The Sixties vibe is unmistakable, the conceptual strength sturdy. But hardly the front of the pack, how did Raoul come to this? That’s not quite obvious.
Just two days ago, on Friday the thirteenth in New York, the day after Mercedes-Benz Fashion Week ended, Singapore’s much-lauded label showed its SS2014 collection. The static presentation at the Highline Stages, a multi-studio space in the Meatpacking District, offered what, at first sight, could be Raoul’s best offering to date.
Silhouettes associated with Twiggy and prints vaguely recalling the graphic designs of Dutch typographer Jurriaan Schrofer (but are, in fact, influenced by Brit artist Ben Nicholson) form the backbone of the collection. The shifts, shell tops, tunics, and pyjama-styles reflect tight editing. There is a certain simplicity that is alluring as well and, at the risk of sounding trite, modern. But Raoul was not always like this.
Most press coverage of the line in the past has attributed Raoul’s aesthetic to its design director Odile Benjamin, who, together with her husband Douglas Benjamin, often took to the catwalk at the end of stage presentations. When the women’s collection was launched some 10 years ago, it was positioned as a take on the men’s, which appeared first in 2002. Looking at the show photos of the SS 2014 season, it may be hard to believe that not so far back Raoul was variations of the shirt before moving on to dresses not quite on the right side of the fashion track. The line was build on feminine construction that was classic rather than innovative, and it escaped a Burda-esque image mostly through savvy marketing.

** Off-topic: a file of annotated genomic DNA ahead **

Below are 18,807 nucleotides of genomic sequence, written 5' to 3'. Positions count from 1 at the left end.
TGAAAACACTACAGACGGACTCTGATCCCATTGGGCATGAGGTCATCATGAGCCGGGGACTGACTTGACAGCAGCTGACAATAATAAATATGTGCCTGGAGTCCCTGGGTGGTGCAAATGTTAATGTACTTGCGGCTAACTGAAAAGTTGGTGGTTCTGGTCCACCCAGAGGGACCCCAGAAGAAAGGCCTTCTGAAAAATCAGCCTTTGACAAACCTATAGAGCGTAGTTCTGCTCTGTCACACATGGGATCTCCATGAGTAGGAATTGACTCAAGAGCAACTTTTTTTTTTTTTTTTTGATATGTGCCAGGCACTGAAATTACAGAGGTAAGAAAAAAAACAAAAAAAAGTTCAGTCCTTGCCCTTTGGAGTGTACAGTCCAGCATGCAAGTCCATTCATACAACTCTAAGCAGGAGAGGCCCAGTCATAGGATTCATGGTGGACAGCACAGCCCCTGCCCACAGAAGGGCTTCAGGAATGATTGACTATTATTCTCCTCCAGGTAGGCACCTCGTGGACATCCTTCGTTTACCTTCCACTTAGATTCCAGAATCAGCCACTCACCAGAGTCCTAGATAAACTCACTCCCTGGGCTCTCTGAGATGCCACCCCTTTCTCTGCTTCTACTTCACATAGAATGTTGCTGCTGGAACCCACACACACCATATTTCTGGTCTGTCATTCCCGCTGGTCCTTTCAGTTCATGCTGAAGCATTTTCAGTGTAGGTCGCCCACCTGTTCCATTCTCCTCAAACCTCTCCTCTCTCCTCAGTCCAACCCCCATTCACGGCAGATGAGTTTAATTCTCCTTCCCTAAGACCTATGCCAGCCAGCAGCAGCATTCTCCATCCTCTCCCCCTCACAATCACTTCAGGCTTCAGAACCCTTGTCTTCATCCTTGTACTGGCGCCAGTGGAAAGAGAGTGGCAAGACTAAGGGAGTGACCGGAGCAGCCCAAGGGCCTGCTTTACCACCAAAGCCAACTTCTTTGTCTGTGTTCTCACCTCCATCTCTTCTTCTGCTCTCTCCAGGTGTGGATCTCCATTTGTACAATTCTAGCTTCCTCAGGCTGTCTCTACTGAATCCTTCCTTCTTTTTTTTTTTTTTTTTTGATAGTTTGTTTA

About four years ago, New York-based stylist Haidee Findlay-Levin came onboard as a consultant. It was then that Raoul started its journey towards trend-led collections, and on the way, picked up accolades when celebrities and actresses started wearing Raoul very publicly. Ms Findlay-Levin’s influence is discernible, more so when you consider her reach with designers, stores, stars, and the media, connections so vital to the visibility of brands today.
The biggest achievement for Raoul came in September last year, when the Duchess of Cambridge, during her visit to our island, wore a silk outfit to the Rainbow Centre at Margaret Drive, effectively ranking Raoul alongside her favourite labels such as Jenny Packham and Erdem.
Exactly how much creative input Mrs Benjamin offered in the making of recent Raoul is not certain. Alone or with a lieutenant, the captain may be marching Raoul to the right evolutionary beat.
Photo: http://www.zimbio.com; Mireya Acierto/Getty Images North America